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Sepa plans drone use to eradicate waste crime

The Scottish Environment Protection Agency (Sepa) aims to eradicate waste crime as part of its latest resources strategy.

Launched at the Scottish Resources Conference, the Waste to Resources Framework also pledges to tackle the country’s low compliance for waste activities, promote resource efficiency with businesses and maximise value from resources.

It says the regulator will innovate in its method of tackling waste crime, including the use of tracking devices, satellites and drones to better identify illegal waste movements and disposal sites.

The strategy says that Sepa will “design robust prevention-based solutions” to waste crime, and share intelligence with other agencies to scrutinise people with a history of other criminal behaviour, because it believes such people are more likely to offend in the waste industry.

Sepa’s strategy tries to offer support to waste management firms as well as punishing them for non-compliance.

It says: “Waste management facilities have disproportionately lower compliance records and more enforcement action is taken in the waste regime than in any other environmental sector.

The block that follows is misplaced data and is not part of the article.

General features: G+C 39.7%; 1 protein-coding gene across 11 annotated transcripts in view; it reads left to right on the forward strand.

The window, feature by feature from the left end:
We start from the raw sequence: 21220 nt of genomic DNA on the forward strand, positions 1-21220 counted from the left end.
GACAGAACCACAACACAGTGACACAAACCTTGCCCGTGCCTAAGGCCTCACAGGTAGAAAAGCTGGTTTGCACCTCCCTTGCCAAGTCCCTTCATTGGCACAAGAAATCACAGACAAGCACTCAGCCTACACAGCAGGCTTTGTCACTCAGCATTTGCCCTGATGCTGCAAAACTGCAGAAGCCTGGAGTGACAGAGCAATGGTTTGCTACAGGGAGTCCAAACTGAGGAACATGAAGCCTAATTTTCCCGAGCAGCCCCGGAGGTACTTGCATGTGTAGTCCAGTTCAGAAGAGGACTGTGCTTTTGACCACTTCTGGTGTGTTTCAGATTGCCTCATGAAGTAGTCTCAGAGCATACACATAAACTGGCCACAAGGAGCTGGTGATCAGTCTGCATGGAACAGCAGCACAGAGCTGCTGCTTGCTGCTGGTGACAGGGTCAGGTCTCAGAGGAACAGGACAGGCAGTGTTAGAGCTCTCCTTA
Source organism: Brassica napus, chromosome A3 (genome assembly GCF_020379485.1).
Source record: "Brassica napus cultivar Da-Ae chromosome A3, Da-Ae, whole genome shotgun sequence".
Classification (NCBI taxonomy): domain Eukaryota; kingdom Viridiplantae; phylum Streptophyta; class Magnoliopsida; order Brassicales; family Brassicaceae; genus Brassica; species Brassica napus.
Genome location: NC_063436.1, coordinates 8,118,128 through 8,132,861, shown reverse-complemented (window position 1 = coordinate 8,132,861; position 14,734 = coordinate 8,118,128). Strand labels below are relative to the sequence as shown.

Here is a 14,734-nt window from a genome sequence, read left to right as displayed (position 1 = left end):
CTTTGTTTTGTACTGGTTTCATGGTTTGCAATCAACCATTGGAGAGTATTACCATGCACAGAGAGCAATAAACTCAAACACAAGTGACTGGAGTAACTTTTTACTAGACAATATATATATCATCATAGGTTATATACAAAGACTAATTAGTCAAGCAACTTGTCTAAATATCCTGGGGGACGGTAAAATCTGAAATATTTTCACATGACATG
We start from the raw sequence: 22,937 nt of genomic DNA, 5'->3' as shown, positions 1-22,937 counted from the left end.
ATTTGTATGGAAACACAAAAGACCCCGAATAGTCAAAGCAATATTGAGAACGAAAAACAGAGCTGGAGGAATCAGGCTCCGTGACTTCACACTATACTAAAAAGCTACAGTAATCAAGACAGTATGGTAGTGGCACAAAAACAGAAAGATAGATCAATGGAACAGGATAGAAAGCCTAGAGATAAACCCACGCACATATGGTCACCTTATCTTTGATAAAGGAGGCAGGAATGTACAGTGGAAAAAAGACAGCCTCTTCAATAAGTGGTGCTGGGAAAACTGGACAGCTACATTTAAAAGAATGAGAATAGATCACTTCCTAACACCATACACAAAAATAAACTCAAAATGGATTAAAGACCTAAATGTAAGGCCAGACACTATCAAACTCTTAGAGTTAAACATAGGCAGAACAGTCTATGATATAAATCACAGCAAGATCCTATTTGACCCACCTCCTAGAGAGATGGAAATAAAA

“We will use the new integrated authorisation framework and enforcement tools to support those we regulate to meet their obligations more quickly, and target our efforts where they will make the biggest difference.”

The plan says the agency will use its “regulatory influences” to encourage businesses to displace the virgin raw materials they currently use with secondary materials and pilot new technologies and techniques.

It will also encourage businesses to reduce and segregate waste.

Sepa says it will report on specific performance measures to demonstrate progress and allow others to hold it to account.

Chief executive Terry A’hearn said: “Unlocking the value of material resources in our economy is crucial to bring about the radical step change needed to build a more sustainable Scotland.

“We will work with forward-thinking businesses to raise awareness of the value which waste materials have and, ultimately, help businesses to turn waste into profit.

“At this point in our journey, it is not a choice between driving resource efficiency, preventing harm or tackling crime – we must do it all and do it together.”

The latest plan builds on the agency’s broader Regulatory Strategy, which was published in August.

It was granted new powers by the Regulatory Reform (Scotland) Act in 2014, such as the ability to issue fixed and variable monetary penalties.

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